First, it prioritized the accuracy of our forecasts over our scores. Our forecast models were built with more sophisticated methods and held to a high standard of accuracy. As a concession to our infrastructure limitations, our score models were built with less sophisticated methods and held to a slightly lower standard of accuracy. We then adjusted voters’ scores using the forecast models in an attempt to retrofit their accuracy, but that’s not the same as building an accurate model in the first place. When we tell you a person is 90% likely to support your campaign, it’s obviously important that you can trust that number.

Second, it left our individual-level scores less polarized than they ought to be. This approach has routinely generated individual-level scores probability scores (predicting the probability that a given voter will support a specific candidate, for example) ranging from 20% to 80%. But we’d rather see scores with bimodal distributions concentrated near 0% and 100% so our users could do more accurate and efficient targeting.

Enter: TensorFlow

At Deck, we use a tool that we developed called Lexicali to help us make sense of text data. Lexicali is powered by deep learning models engineered using the Keras API, which is an interface to TensorFlow.

Given this experience, we’ve talked about retooling our district-level forecasts around deep learning in the past, but it never felt worth it. Our forecast models are already working very well, and the relatively sparse training data we have for district-level outcomes (as opposed to person-level outcomes) might not be enough for most deep learning models to work with. And using deep learning models to predict person-level outcomes would lead to an even more extreme version of the same problems we encountered with random forest and gradient boosting.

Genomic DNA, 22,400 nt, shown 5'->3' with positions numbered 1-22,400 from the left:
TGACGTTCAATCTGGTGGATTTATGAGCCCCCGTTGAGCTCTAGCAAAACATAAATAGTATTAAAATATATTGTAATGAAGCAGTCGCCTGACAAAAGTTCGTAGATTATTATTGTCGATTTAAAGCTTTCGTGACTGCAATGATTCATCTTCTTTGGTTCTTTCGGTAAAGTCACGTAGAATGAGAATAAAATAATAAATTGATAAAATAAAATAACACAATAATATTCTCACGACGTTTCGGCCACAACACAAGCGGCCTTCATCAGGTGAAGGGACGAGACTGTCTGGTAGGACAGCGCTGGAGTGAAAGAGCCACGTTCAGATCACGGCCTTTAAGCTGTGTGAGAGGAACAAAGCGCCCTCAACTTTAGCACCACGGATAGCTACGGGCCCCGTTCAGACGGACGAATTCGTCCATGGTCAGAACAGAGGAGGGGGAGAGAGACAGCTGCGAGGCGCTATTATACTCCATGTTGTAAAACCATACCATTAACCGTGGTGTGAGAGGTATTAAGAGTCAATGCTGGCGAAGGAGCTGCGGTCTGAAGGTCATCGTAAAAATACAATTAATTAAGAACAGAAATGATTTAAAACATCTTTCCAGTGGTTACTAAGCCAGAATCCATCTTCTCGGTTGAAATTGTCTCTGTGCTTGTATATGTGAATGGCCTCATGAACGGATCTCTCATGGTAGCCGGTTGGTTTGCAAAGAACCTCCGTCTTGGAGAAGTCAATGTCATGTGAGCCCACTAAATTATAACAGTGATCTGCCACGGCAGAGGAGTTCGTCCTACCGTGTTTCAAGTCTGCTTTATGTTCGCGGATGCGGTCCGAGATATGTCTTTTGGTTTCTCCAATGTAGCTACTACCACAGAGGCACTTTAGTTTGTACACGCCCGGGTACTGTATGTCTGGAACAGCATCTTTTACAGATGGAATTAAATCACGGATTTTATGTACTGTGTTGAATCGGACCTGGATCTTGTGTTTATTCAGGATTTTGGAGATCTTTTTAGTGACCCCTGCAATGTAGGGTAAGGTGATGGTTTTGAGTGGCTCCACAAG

But recently, we discovered that BigQuery ML had begun offering native support for TensorFlow.

This meant that we could train a TensorFlow model to generate individual-level scores on a local machine, upload it to BigQuery, then apply that model at scale to massive datasets. So… we got pretty excited and got busy!

Our lead ML Engineer, Cia Salinas, has been busy moving all of our individual-level models into a TensorFlow context. So far, we’ve done it for our individual-level support models and the results have been very exciting. Our predictions are now more accurate and more polarized, making our users’ outreach and advertising programs more effective and efficient.

Support Score Distributions

Trade-offs and next steps

Deep learning has its trade-offs. Compared with approaches like regression and random forest, It’s more difficult to dig into why certain predictions are being generated by deep learning models.

Deep learning models are also difficult to tune, with dozens of decisions compounding on one another to generate wholly different outcomes. So if we were to start getting weird predictions, debugging could be a messy project.

That said, we’re mainly just stoked. Our candidate support models are validating better than ever before, and their increased polarity makes them easier to use. We’re nearly done with a similar overhaul of our turnout models, then will move on to our contributor likelihood and partisanship elasticity models.

We’ll let you know what we find!